Perlman Museum Takes the Plunge with New Arctic Exhibit
by Jennifer Kwon
There have been heated debates on whether global warming is happening or not for the past few decades. It seems like Ken Tape’s “Then and Now: The Changing Arctic Landscape”, an exhibition displayed at the Kaemmer Family Gallery of the Perlman Teaching Museum at the Weitz Center from September 19th to November 19th, may have an answer.
The exhibition is comprised of three parts; the comparison of decades-old and present-day photographs at the same location and the vantage point, depicting the stark contrasts between the landscapes of then and now. It takes up a large portion of the exhibit, with a smaller section showing the history of Arctic Alaska and profiles of pioneering scientists. A computer stationed at the corner of the gallery offers a virtual tour of the Arctic through panoramas.
The repeat photos of the exhibit focus on the vegetation, warming permafrost, and shrinking glaciers to show the change, often dramatic, of the landscapes at the Arctic. Since the before photos are decades to a hundred-year-old, they are black and white photographs, whereas the contemporary photos are filled with bright colors, giving more warmth and liveliness of the scenes that have seemed desolate and deserted. The barely remaining colors of white in the recent photos ironically add vitality in the Arctic.
“Then and Now” is a traveling exhibit, which started from the University of Alaska Museum of the North, that arrived at Carleton College at the same time Ken Tape, the curator and the photographer of the exhibit, returned to campus. Fifteen years after graduating from Carleton in 1999, Tape came back to teach a class titled, ‘Climate Variability and High Latitude Ecosystems’ in the Geology department.
“It was a couple of years ago, around the time the museum opened in 2011, when this (exhibition) came to my attention,” Laurel Bradley, the director and curator of the Perlman Teaching Museum said. “I noticed it was by a Carleton alum and it was also a topic that is of broad interest on campus so I thought, okay sure. I later got in touch with Ken, after signing the contract, who got in touch with Mary Savina in the Geology department to teach a class here.”
According to Bradley, Tape is not only a photographer but acts more of a curator, coming up with the concept and incorporating photographs of other scientists’ into his exhibition for a more extensive collection. He also spent a great deal of time tracking down the old photographs, almost eight years, while completing his postgraduate studies at the University of Alaska Fairbanks.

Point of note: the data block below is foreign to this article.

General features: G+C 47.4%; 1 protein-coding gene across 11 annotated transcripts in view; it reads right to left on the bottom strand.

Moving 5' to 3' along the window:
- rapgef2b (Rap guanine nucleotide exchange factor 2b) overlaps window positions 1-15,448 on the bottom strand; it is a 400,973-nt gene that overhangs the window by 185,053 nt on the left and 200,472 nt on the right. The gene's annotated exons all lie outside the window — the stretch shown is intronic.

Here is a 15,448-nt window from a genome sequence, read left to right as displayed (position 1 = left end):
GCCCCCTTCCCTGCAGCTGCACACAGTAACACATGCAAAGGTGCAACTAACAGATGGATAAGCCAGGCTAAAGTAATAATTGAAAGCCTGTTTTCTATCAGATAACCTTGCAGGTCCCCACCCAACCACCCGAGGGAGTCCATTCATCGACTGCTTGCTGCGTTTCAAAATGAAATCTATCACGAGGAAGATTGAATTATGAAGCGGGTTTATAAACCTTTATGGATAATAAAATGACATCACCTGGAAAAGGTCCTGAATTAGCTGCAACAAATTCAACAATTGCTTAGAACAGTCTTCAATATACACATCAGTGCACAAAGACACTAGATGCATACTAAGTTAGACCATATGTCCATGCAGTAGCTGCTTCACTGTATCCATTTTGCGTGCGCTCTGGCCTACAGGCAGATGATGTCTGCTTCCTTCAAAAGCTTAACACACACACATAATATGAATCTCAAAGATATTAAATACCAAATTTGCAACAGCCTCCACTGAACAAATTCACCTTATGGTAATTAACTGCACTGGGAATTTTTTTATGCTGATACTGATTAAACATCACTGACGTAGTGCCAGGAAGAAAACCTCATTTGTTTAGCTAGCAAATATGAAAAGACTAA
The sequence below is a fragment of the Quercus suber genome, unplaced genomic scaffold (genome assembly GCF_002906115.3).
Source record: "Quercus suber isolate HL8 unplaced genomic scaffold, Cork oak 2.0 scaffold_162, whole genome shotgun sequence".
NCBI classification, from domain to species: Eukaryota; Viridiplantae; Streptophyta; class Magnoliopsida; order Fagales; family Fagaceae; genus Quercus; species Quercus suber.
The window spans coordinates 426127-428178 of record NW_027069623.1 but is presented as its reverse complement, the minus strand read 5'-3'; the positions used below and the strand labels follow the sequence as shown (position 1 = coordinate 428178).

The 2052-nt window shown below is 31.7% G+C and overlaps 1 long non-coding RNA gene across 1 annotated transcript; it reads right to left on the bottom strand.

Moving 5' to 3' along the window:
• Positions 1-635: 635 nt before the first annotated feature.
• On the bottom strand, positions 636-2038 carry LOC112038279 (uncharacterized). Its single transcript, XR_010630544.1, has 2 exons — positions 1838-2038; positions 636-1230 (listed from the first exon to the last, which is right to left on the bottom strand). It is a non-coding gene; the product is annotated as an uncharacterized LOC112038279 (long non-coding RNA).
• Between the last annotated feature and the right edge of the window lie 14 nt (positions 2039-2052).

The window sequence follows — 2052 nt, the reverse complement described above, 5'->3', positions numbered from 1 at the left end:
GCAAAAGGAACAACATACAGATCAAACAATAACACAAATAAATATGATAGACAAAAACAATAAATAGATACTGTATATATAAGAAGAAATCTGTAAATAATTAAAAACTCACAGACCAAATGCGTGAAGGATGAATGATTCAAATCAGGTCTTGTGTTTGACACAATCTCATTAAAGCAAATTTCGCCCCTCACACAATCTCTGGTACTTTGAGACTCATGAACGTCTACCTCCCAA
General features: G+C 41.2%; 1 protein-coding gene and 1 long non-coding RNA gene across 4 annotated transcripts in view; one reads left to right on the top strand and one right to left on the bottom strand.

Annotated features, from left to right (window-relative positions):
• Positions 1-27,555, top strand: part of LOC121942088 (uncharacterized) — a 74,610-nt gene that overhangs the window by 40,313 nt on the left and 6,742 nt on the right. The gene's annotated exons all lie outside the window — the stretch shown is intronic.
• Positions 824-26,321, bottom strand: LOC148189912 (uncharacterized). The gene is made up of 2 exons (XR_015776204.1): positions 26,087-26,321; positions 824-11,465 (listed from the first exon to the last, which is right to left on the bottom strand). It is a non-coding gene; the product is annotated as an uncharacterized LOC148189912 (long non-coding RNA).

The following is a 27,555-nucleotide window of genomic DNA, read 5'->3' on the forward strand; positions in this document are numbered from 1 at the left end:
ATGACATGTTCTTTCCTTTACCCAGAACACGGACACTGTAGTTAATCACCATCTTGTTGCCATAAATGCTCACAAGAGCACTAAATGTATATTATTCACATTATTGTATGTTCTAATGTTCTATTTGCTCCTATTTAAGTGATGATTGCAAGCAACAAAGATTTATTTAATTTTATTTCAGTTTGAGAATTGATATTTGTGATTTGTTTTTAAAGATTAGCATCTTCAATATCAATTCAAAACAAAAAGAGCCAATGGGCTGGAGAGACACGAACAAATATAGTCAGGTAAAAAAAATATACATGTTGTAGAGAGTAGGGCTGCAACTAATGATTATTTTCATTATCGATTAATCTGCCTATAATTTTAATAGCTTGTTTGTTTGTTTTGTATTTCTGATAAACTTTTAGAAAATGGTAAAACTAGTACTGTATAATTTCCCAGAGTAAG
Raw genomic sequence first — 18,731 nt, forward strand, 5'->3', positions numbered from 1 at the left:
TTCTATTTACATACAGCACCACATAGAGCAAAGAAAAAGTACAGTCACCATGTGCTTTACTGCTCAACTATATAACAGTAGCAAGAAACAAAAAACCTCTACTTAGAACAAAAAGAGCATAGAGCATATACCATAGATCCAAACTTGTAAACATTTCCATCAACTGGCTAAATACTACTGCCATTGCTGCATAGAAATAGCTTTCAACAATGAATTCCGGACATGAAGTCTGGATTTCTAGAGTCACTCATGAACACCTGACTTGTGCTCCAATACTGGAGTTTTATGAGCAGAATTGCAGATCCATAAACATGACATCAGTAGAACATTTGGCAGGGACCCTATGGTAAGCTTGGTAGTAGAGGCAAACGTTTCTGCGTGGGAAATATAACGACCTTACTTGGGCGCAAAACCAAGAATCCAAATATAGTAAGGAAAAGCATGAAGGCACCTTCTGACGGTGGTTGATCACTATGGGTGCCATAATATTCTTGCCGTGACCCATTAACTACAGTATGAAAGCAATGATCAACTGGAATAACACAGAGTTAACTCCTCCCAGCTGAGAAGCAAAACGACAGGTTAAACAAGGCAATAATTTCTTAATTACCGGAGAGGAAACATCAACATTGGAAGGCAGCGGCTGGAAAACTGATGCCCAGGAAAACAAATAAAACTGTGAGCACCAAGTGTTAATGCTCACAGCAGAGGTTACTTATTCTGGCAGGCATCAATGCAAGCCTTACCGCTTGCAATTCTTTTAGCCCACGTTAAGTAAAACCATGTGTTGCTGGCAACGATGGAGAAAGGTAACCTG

Not a lot of scientists enter, or even consider of doing so, the field of art but his years as a college student at Carleton helped him explore the seemingly opposite fields. “Part of Carleton’s training is not to draw too many boundaries, so I have never thought of science and art being mutually exclusive,” Tape said.
Unfortunately, he did not have a chance to get into the field of photography until after graduating from Carleton. “I tried to get into black and white photography class at Carleton and I finally got into in senior year, spring term,” Tape said, “It turned out that I had missing credentials to fulfill to graduate, and so I had to drop the photography class and take another independent study class instead.”
The exhibit itself only shows the changes that happened in the Arctic, mainly northern Alaska, but its meaning goes beyond the photographs. Since the Arctic circle plays a huge role in balancing the heat in the planet, changes there means there are continuing changes elsewhere and implies that there are more to come.
Even though the exhibit only displays the change of the landscapes, there were quite a few places, according to Tape, where differences were barely noticeable, if not almost identical from before, that weren’t able to make it through the exhibit. “When you go to the Arctic, you get a sense that the place is timeless, that it is not really changing very much,” he commented. “Indeed that is true in a lot of places. But that’s what makes the photos that have changed interestingly since there are no man-made changes in the Arctic, unlike other places. There is no reason for it to change unless the climate is changing.”
There is no admission fee for the exhibition. Museum hours are 11 a.m. to 6 p.m. on Monday to Wednesday; 11 a.m. to 9 p.m. on Thursday and Friday; 12 p.m. to 4 p.m. on Saturday and Sunday. For more information, visit online at go.carleton.edu/museum or contact Laurel Bradley at 507-222-4342. For more photographs, visit online at http://www.arcticcirclephoto.com or purchase the book ‘The Changing Arctic Landscape’ by Ken Tape on sale at the museum for 30 dollars.